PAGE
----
The iPad BBC News piece that caught my eye a few days ago amid the usual medley of ongoing war and financial fear news was about a phone call translator app about to be offered by NTT Docomo, Japan’s biggest mobile network, enabling people to talk to each other on the phone without knowing each other’s languages. The NTT Docomo promotional illustration shows a woman asking a man in Japanese to make a reservation; the man, who supposedly speaks no Japanese, hears the request in English with a slight delay.
Oh, the joys lying ahead for phone hacks, corporate lawyers and other serious pranksters worldwide! Reservations for a flight to Istanbul ending up as airfare bound to Kabul. Blame game lawsuit fist fests between airlines reservations and translator phone apps. Life as a ‘toon experience, as in comics showing bland speech bubbles with true thought bubbles above the talking head [hostess at a cocktail party greeting guest arriving on time, “you are so wonderfully punctual!”, and matching thought bubble, “these country bumpkins never know the right lateness etiquette…”]
And then there are the unintended babelized translations on account of software still too crude to know or co-opt the nuances, as shown years ago by the Babelizer software toy. So I went to Bing Translator, which comes nearly at the top of the results list when you google “Babel Fish”, which is top of the list and used to be the online translation tool up to about 10 years ago, but now you click, click, click and nothing happens (the Wikipedia blurb on Babel Fish says it´ll redirect to Bing, but all I see is all Google action freezing.) I decided to bing-translate Jim Carrey‘s take on the famous quote “behind every great man there is a great woman”:
Behind every great man there is a woman rolling her eyes.
I got Bing to translate it from English to French, French to Hindi, Hindi to Japanese, Japanese to Russian and back to English – to check if the English at the end would be the same as I’d started with, and the languages in between English corresponding to nations where I could easily envision public men used to great amounts of private eye rolling by their wives (it was a toss between France and Italy, but 58 year old Hollande and his 11 year younger girlfriend felt more married than Berlusconi and whatever 18-year old the septuagenarian has his, huh, eyes on at the moment.) In the end, I got this:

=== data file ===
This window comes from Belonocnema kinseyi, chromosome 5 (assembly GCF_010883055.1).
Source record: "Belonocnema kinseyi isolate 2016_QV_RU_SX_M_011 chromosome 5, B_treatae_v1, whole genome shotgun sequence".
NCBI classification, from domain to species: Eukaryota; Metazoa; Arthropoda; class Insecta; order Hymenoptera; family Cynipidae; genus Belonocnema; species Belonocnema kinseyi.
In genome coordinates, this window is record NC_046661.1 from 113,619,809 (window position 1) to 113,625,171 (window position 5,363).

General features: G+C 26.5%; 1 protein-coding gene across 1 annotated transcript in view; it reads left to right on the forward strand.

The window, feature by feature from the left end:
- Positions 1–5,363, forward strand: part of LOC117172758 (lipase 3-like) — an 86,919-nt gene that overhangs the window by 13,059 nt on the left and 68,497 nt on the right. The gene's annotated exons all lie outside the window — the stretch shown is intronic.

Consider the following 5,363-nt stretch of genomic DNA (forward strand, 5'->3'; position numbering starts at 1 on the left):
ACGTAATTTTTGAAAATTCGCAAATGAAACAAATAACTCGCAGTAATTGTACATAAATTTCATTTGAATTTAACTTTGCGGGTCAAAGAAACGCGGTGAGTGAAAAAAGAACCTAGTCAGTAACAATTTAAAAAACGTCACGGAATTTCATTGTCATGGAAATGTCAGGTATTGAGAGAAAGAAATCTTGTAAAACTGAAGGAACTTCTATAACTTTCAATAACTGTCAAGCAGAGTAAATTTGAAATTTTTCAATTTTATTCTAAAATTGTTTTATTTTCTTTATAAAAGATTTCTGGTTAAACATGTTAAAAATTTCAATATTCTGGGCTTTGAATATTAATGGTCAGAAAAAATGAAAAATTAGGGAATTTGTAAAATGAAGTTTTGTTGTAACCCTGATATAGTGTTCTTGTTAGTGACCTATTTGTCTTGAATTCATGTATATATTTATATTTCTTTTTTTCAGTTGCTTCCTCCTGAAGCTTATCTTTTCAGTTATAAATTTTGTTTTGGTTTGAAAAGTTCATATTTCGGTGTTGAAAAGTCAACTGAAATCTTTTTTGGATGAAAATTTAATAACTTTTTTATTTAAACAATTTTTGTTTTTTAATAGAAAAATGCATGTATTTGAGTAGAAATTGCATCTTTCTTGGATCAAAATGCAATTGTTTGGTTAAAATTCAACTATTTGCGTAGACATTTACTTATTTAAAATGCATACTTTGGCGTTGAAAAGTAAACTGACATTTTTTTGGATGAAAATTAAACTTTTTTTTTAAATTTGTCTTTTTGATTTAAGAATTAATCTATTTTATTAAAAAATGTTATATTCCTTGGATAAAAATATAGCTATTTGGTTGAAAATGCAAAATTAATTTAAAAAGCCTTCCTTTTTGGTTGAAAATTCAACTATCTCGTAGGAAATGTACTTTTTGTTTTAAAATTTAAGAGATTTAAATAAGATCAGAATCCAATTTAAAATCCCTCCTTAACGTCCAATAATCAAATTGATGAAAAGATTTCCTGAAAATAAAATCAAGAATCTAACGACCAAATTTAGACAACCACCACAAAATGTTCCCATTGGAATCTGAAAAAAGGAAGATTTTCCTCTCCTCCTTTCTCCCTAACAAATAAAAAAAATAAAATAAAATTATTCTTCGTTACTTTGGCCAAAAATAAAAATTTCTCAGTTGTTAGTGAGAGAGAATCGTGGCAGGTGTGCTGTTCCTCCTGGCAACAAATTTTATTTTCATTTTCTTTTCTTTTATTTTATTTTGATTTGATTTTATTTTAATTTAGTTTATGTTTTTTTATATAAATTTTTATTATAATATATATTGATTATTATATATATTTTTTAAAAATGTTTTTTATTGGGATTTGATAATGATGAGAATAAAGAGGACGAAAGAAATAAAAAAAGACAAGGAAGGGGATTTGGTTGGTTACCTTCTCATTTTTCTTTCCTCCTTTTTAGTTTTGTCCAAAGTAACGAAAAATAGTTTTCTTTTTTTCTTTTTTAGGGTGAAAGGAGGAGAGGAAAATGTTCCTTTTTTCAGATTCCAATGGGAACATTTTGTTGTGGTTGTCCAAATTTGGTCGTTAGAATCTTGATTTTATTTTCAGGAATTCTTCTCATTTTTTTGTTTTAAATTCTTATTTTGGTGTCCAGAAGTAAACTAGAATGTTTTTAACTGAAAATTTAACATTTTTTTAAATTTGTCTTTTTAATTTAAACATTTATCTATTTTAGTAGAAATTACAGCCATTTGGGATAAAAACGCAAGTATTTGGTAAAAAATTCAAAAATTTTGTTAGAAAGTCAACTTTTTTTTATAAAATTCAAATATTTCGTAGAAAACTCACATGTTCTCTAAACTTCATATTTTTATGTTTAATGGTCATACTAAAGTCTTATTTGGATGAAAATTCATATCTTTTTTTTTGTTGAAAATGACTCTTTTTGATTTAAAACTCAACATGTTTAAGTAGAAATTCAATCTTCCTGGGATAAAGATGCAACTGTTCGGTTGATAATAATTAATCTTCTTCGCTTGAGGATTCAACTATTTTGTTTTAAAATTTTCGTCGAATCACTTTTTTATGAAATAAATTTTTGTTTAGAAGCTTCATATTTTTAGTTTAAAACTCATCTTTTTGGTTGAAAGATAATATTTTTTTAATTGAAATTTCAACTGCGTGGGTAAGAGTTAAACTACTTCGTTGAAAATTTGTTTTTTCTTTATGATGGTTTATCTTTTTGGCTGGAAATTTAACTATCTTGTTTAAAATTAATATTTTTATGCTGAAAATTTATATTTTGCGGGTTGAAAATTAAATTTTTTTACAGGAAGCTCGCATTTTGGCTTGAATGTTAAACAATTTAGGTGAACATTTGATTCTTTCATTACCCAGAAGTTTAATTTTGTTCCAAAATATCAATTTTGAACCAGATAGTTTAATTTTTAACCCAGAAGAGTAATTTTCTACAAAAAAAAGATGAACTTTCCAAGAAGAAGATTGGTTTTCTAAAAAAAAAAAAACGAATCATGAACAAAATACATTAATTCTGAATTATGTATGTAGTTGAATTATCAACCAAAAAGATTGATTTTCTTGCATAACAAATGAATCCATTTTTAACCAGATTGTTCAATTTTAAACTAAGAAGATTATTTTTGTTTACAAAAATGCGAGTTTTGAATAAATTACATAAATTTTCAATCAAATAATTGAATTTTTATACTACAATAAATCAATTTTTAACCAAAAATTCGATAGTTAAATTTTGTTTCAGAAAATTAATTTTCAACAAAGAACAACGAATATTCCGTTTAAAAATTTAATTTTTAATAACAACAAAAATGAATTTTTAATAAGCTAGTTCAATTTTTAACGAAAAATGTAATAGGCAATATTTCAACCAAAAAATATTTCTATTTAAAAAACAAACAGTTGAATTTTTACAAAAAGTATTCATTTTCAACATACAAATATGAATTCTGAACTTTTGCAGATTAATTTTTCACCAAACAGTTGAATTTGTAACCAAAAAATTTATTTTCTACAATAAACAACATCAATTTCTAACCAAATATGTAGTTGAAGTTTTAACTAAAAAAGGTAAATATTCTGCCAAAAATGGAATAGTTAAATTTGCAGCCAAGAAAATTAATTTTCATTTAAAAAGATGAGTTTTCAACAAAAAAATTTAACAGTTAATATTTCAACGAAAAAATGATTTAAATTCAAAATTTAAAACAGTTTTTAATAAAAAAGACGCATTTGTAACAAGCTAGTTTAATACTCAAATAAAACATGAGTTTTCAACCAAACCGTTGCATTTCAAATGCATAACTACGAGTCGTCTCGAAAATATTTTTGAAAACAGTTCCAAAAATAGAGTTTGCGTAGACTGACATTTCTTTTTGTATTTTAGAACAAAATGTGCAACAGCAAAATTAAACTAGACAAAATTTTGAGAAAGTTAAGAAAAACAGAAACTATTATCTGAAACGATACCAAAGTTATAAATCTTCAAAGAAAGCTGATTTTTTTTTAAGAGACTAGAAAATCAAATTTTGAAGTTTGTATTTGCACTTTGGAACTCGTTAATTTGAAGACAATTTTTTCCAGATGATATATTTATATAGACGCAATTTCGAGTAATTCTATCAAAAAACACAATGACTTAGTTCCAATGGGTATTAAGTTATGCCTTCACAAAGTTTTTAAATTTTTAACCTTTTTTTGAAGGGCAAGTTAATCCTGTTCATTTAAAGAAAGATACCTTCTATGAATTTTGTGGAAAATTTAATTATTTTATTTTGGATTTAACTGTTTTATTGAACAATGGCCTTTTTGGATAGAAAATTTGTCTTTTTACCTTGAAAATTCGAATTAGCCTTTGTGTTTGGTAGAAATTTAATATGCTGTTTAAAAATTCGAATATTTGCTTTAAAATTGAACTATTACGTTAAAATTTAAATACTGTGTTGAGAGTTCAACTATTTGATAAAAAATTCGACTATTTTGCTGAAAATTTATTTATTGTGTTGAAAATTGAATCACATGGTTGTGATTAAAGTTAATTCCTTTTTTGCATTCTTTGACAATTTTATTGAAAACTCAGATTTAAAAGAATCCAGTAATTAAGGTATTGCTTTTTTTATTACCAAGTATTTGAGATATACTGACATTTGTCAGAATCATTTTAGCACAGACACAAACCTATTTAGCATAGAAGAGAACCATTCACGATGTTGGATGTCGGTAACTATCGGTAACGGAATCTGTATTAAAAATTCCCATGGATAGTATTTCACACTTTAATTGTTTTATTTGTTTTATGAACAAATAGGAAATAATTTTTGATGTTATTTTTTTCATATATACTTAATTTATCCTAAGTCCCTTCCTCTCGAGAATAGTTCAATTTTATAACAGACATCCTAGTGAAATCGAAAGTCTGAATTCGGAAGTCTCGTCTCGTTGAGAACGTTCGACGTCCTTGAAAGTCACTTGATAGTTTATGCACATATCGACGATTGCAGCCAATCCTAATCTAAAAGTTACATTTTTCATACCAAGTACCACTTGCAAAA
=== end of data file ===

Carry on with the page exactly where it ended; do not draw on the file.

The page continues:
The woman behind every great man is rolling his eyes.
– which is a whole novel take on the issue; it’s no longer the woman behind the man rolling her eyes, but she is making him roll his eyes. Examples of the former: Nancy Reagan (wife of Ronald), Laura Bush (wife of “Dubya“). Examples of the latter: Marilyn Monroe (connected to JFK) and Monica Lewinski (connected to Bill.)
You could say that the Bing translation job took the wives of perhaps not so great, but certainly spectacular, men in the eye of a vast global public; and replaced them by the mistresses of men in the eye of an even vaster global public reveling in the schadenfreude of their spectacular affairs.
Not the same thing at all.
Which kind of women stand behind ALL great men?
Apparently, all kinds, but this is really besides the point. The important question here is rather: Which kind of men stand in front of great women? Clearly, the lucky ones. Now imagine phone app translators routinely churning these more to-the-point translations for us!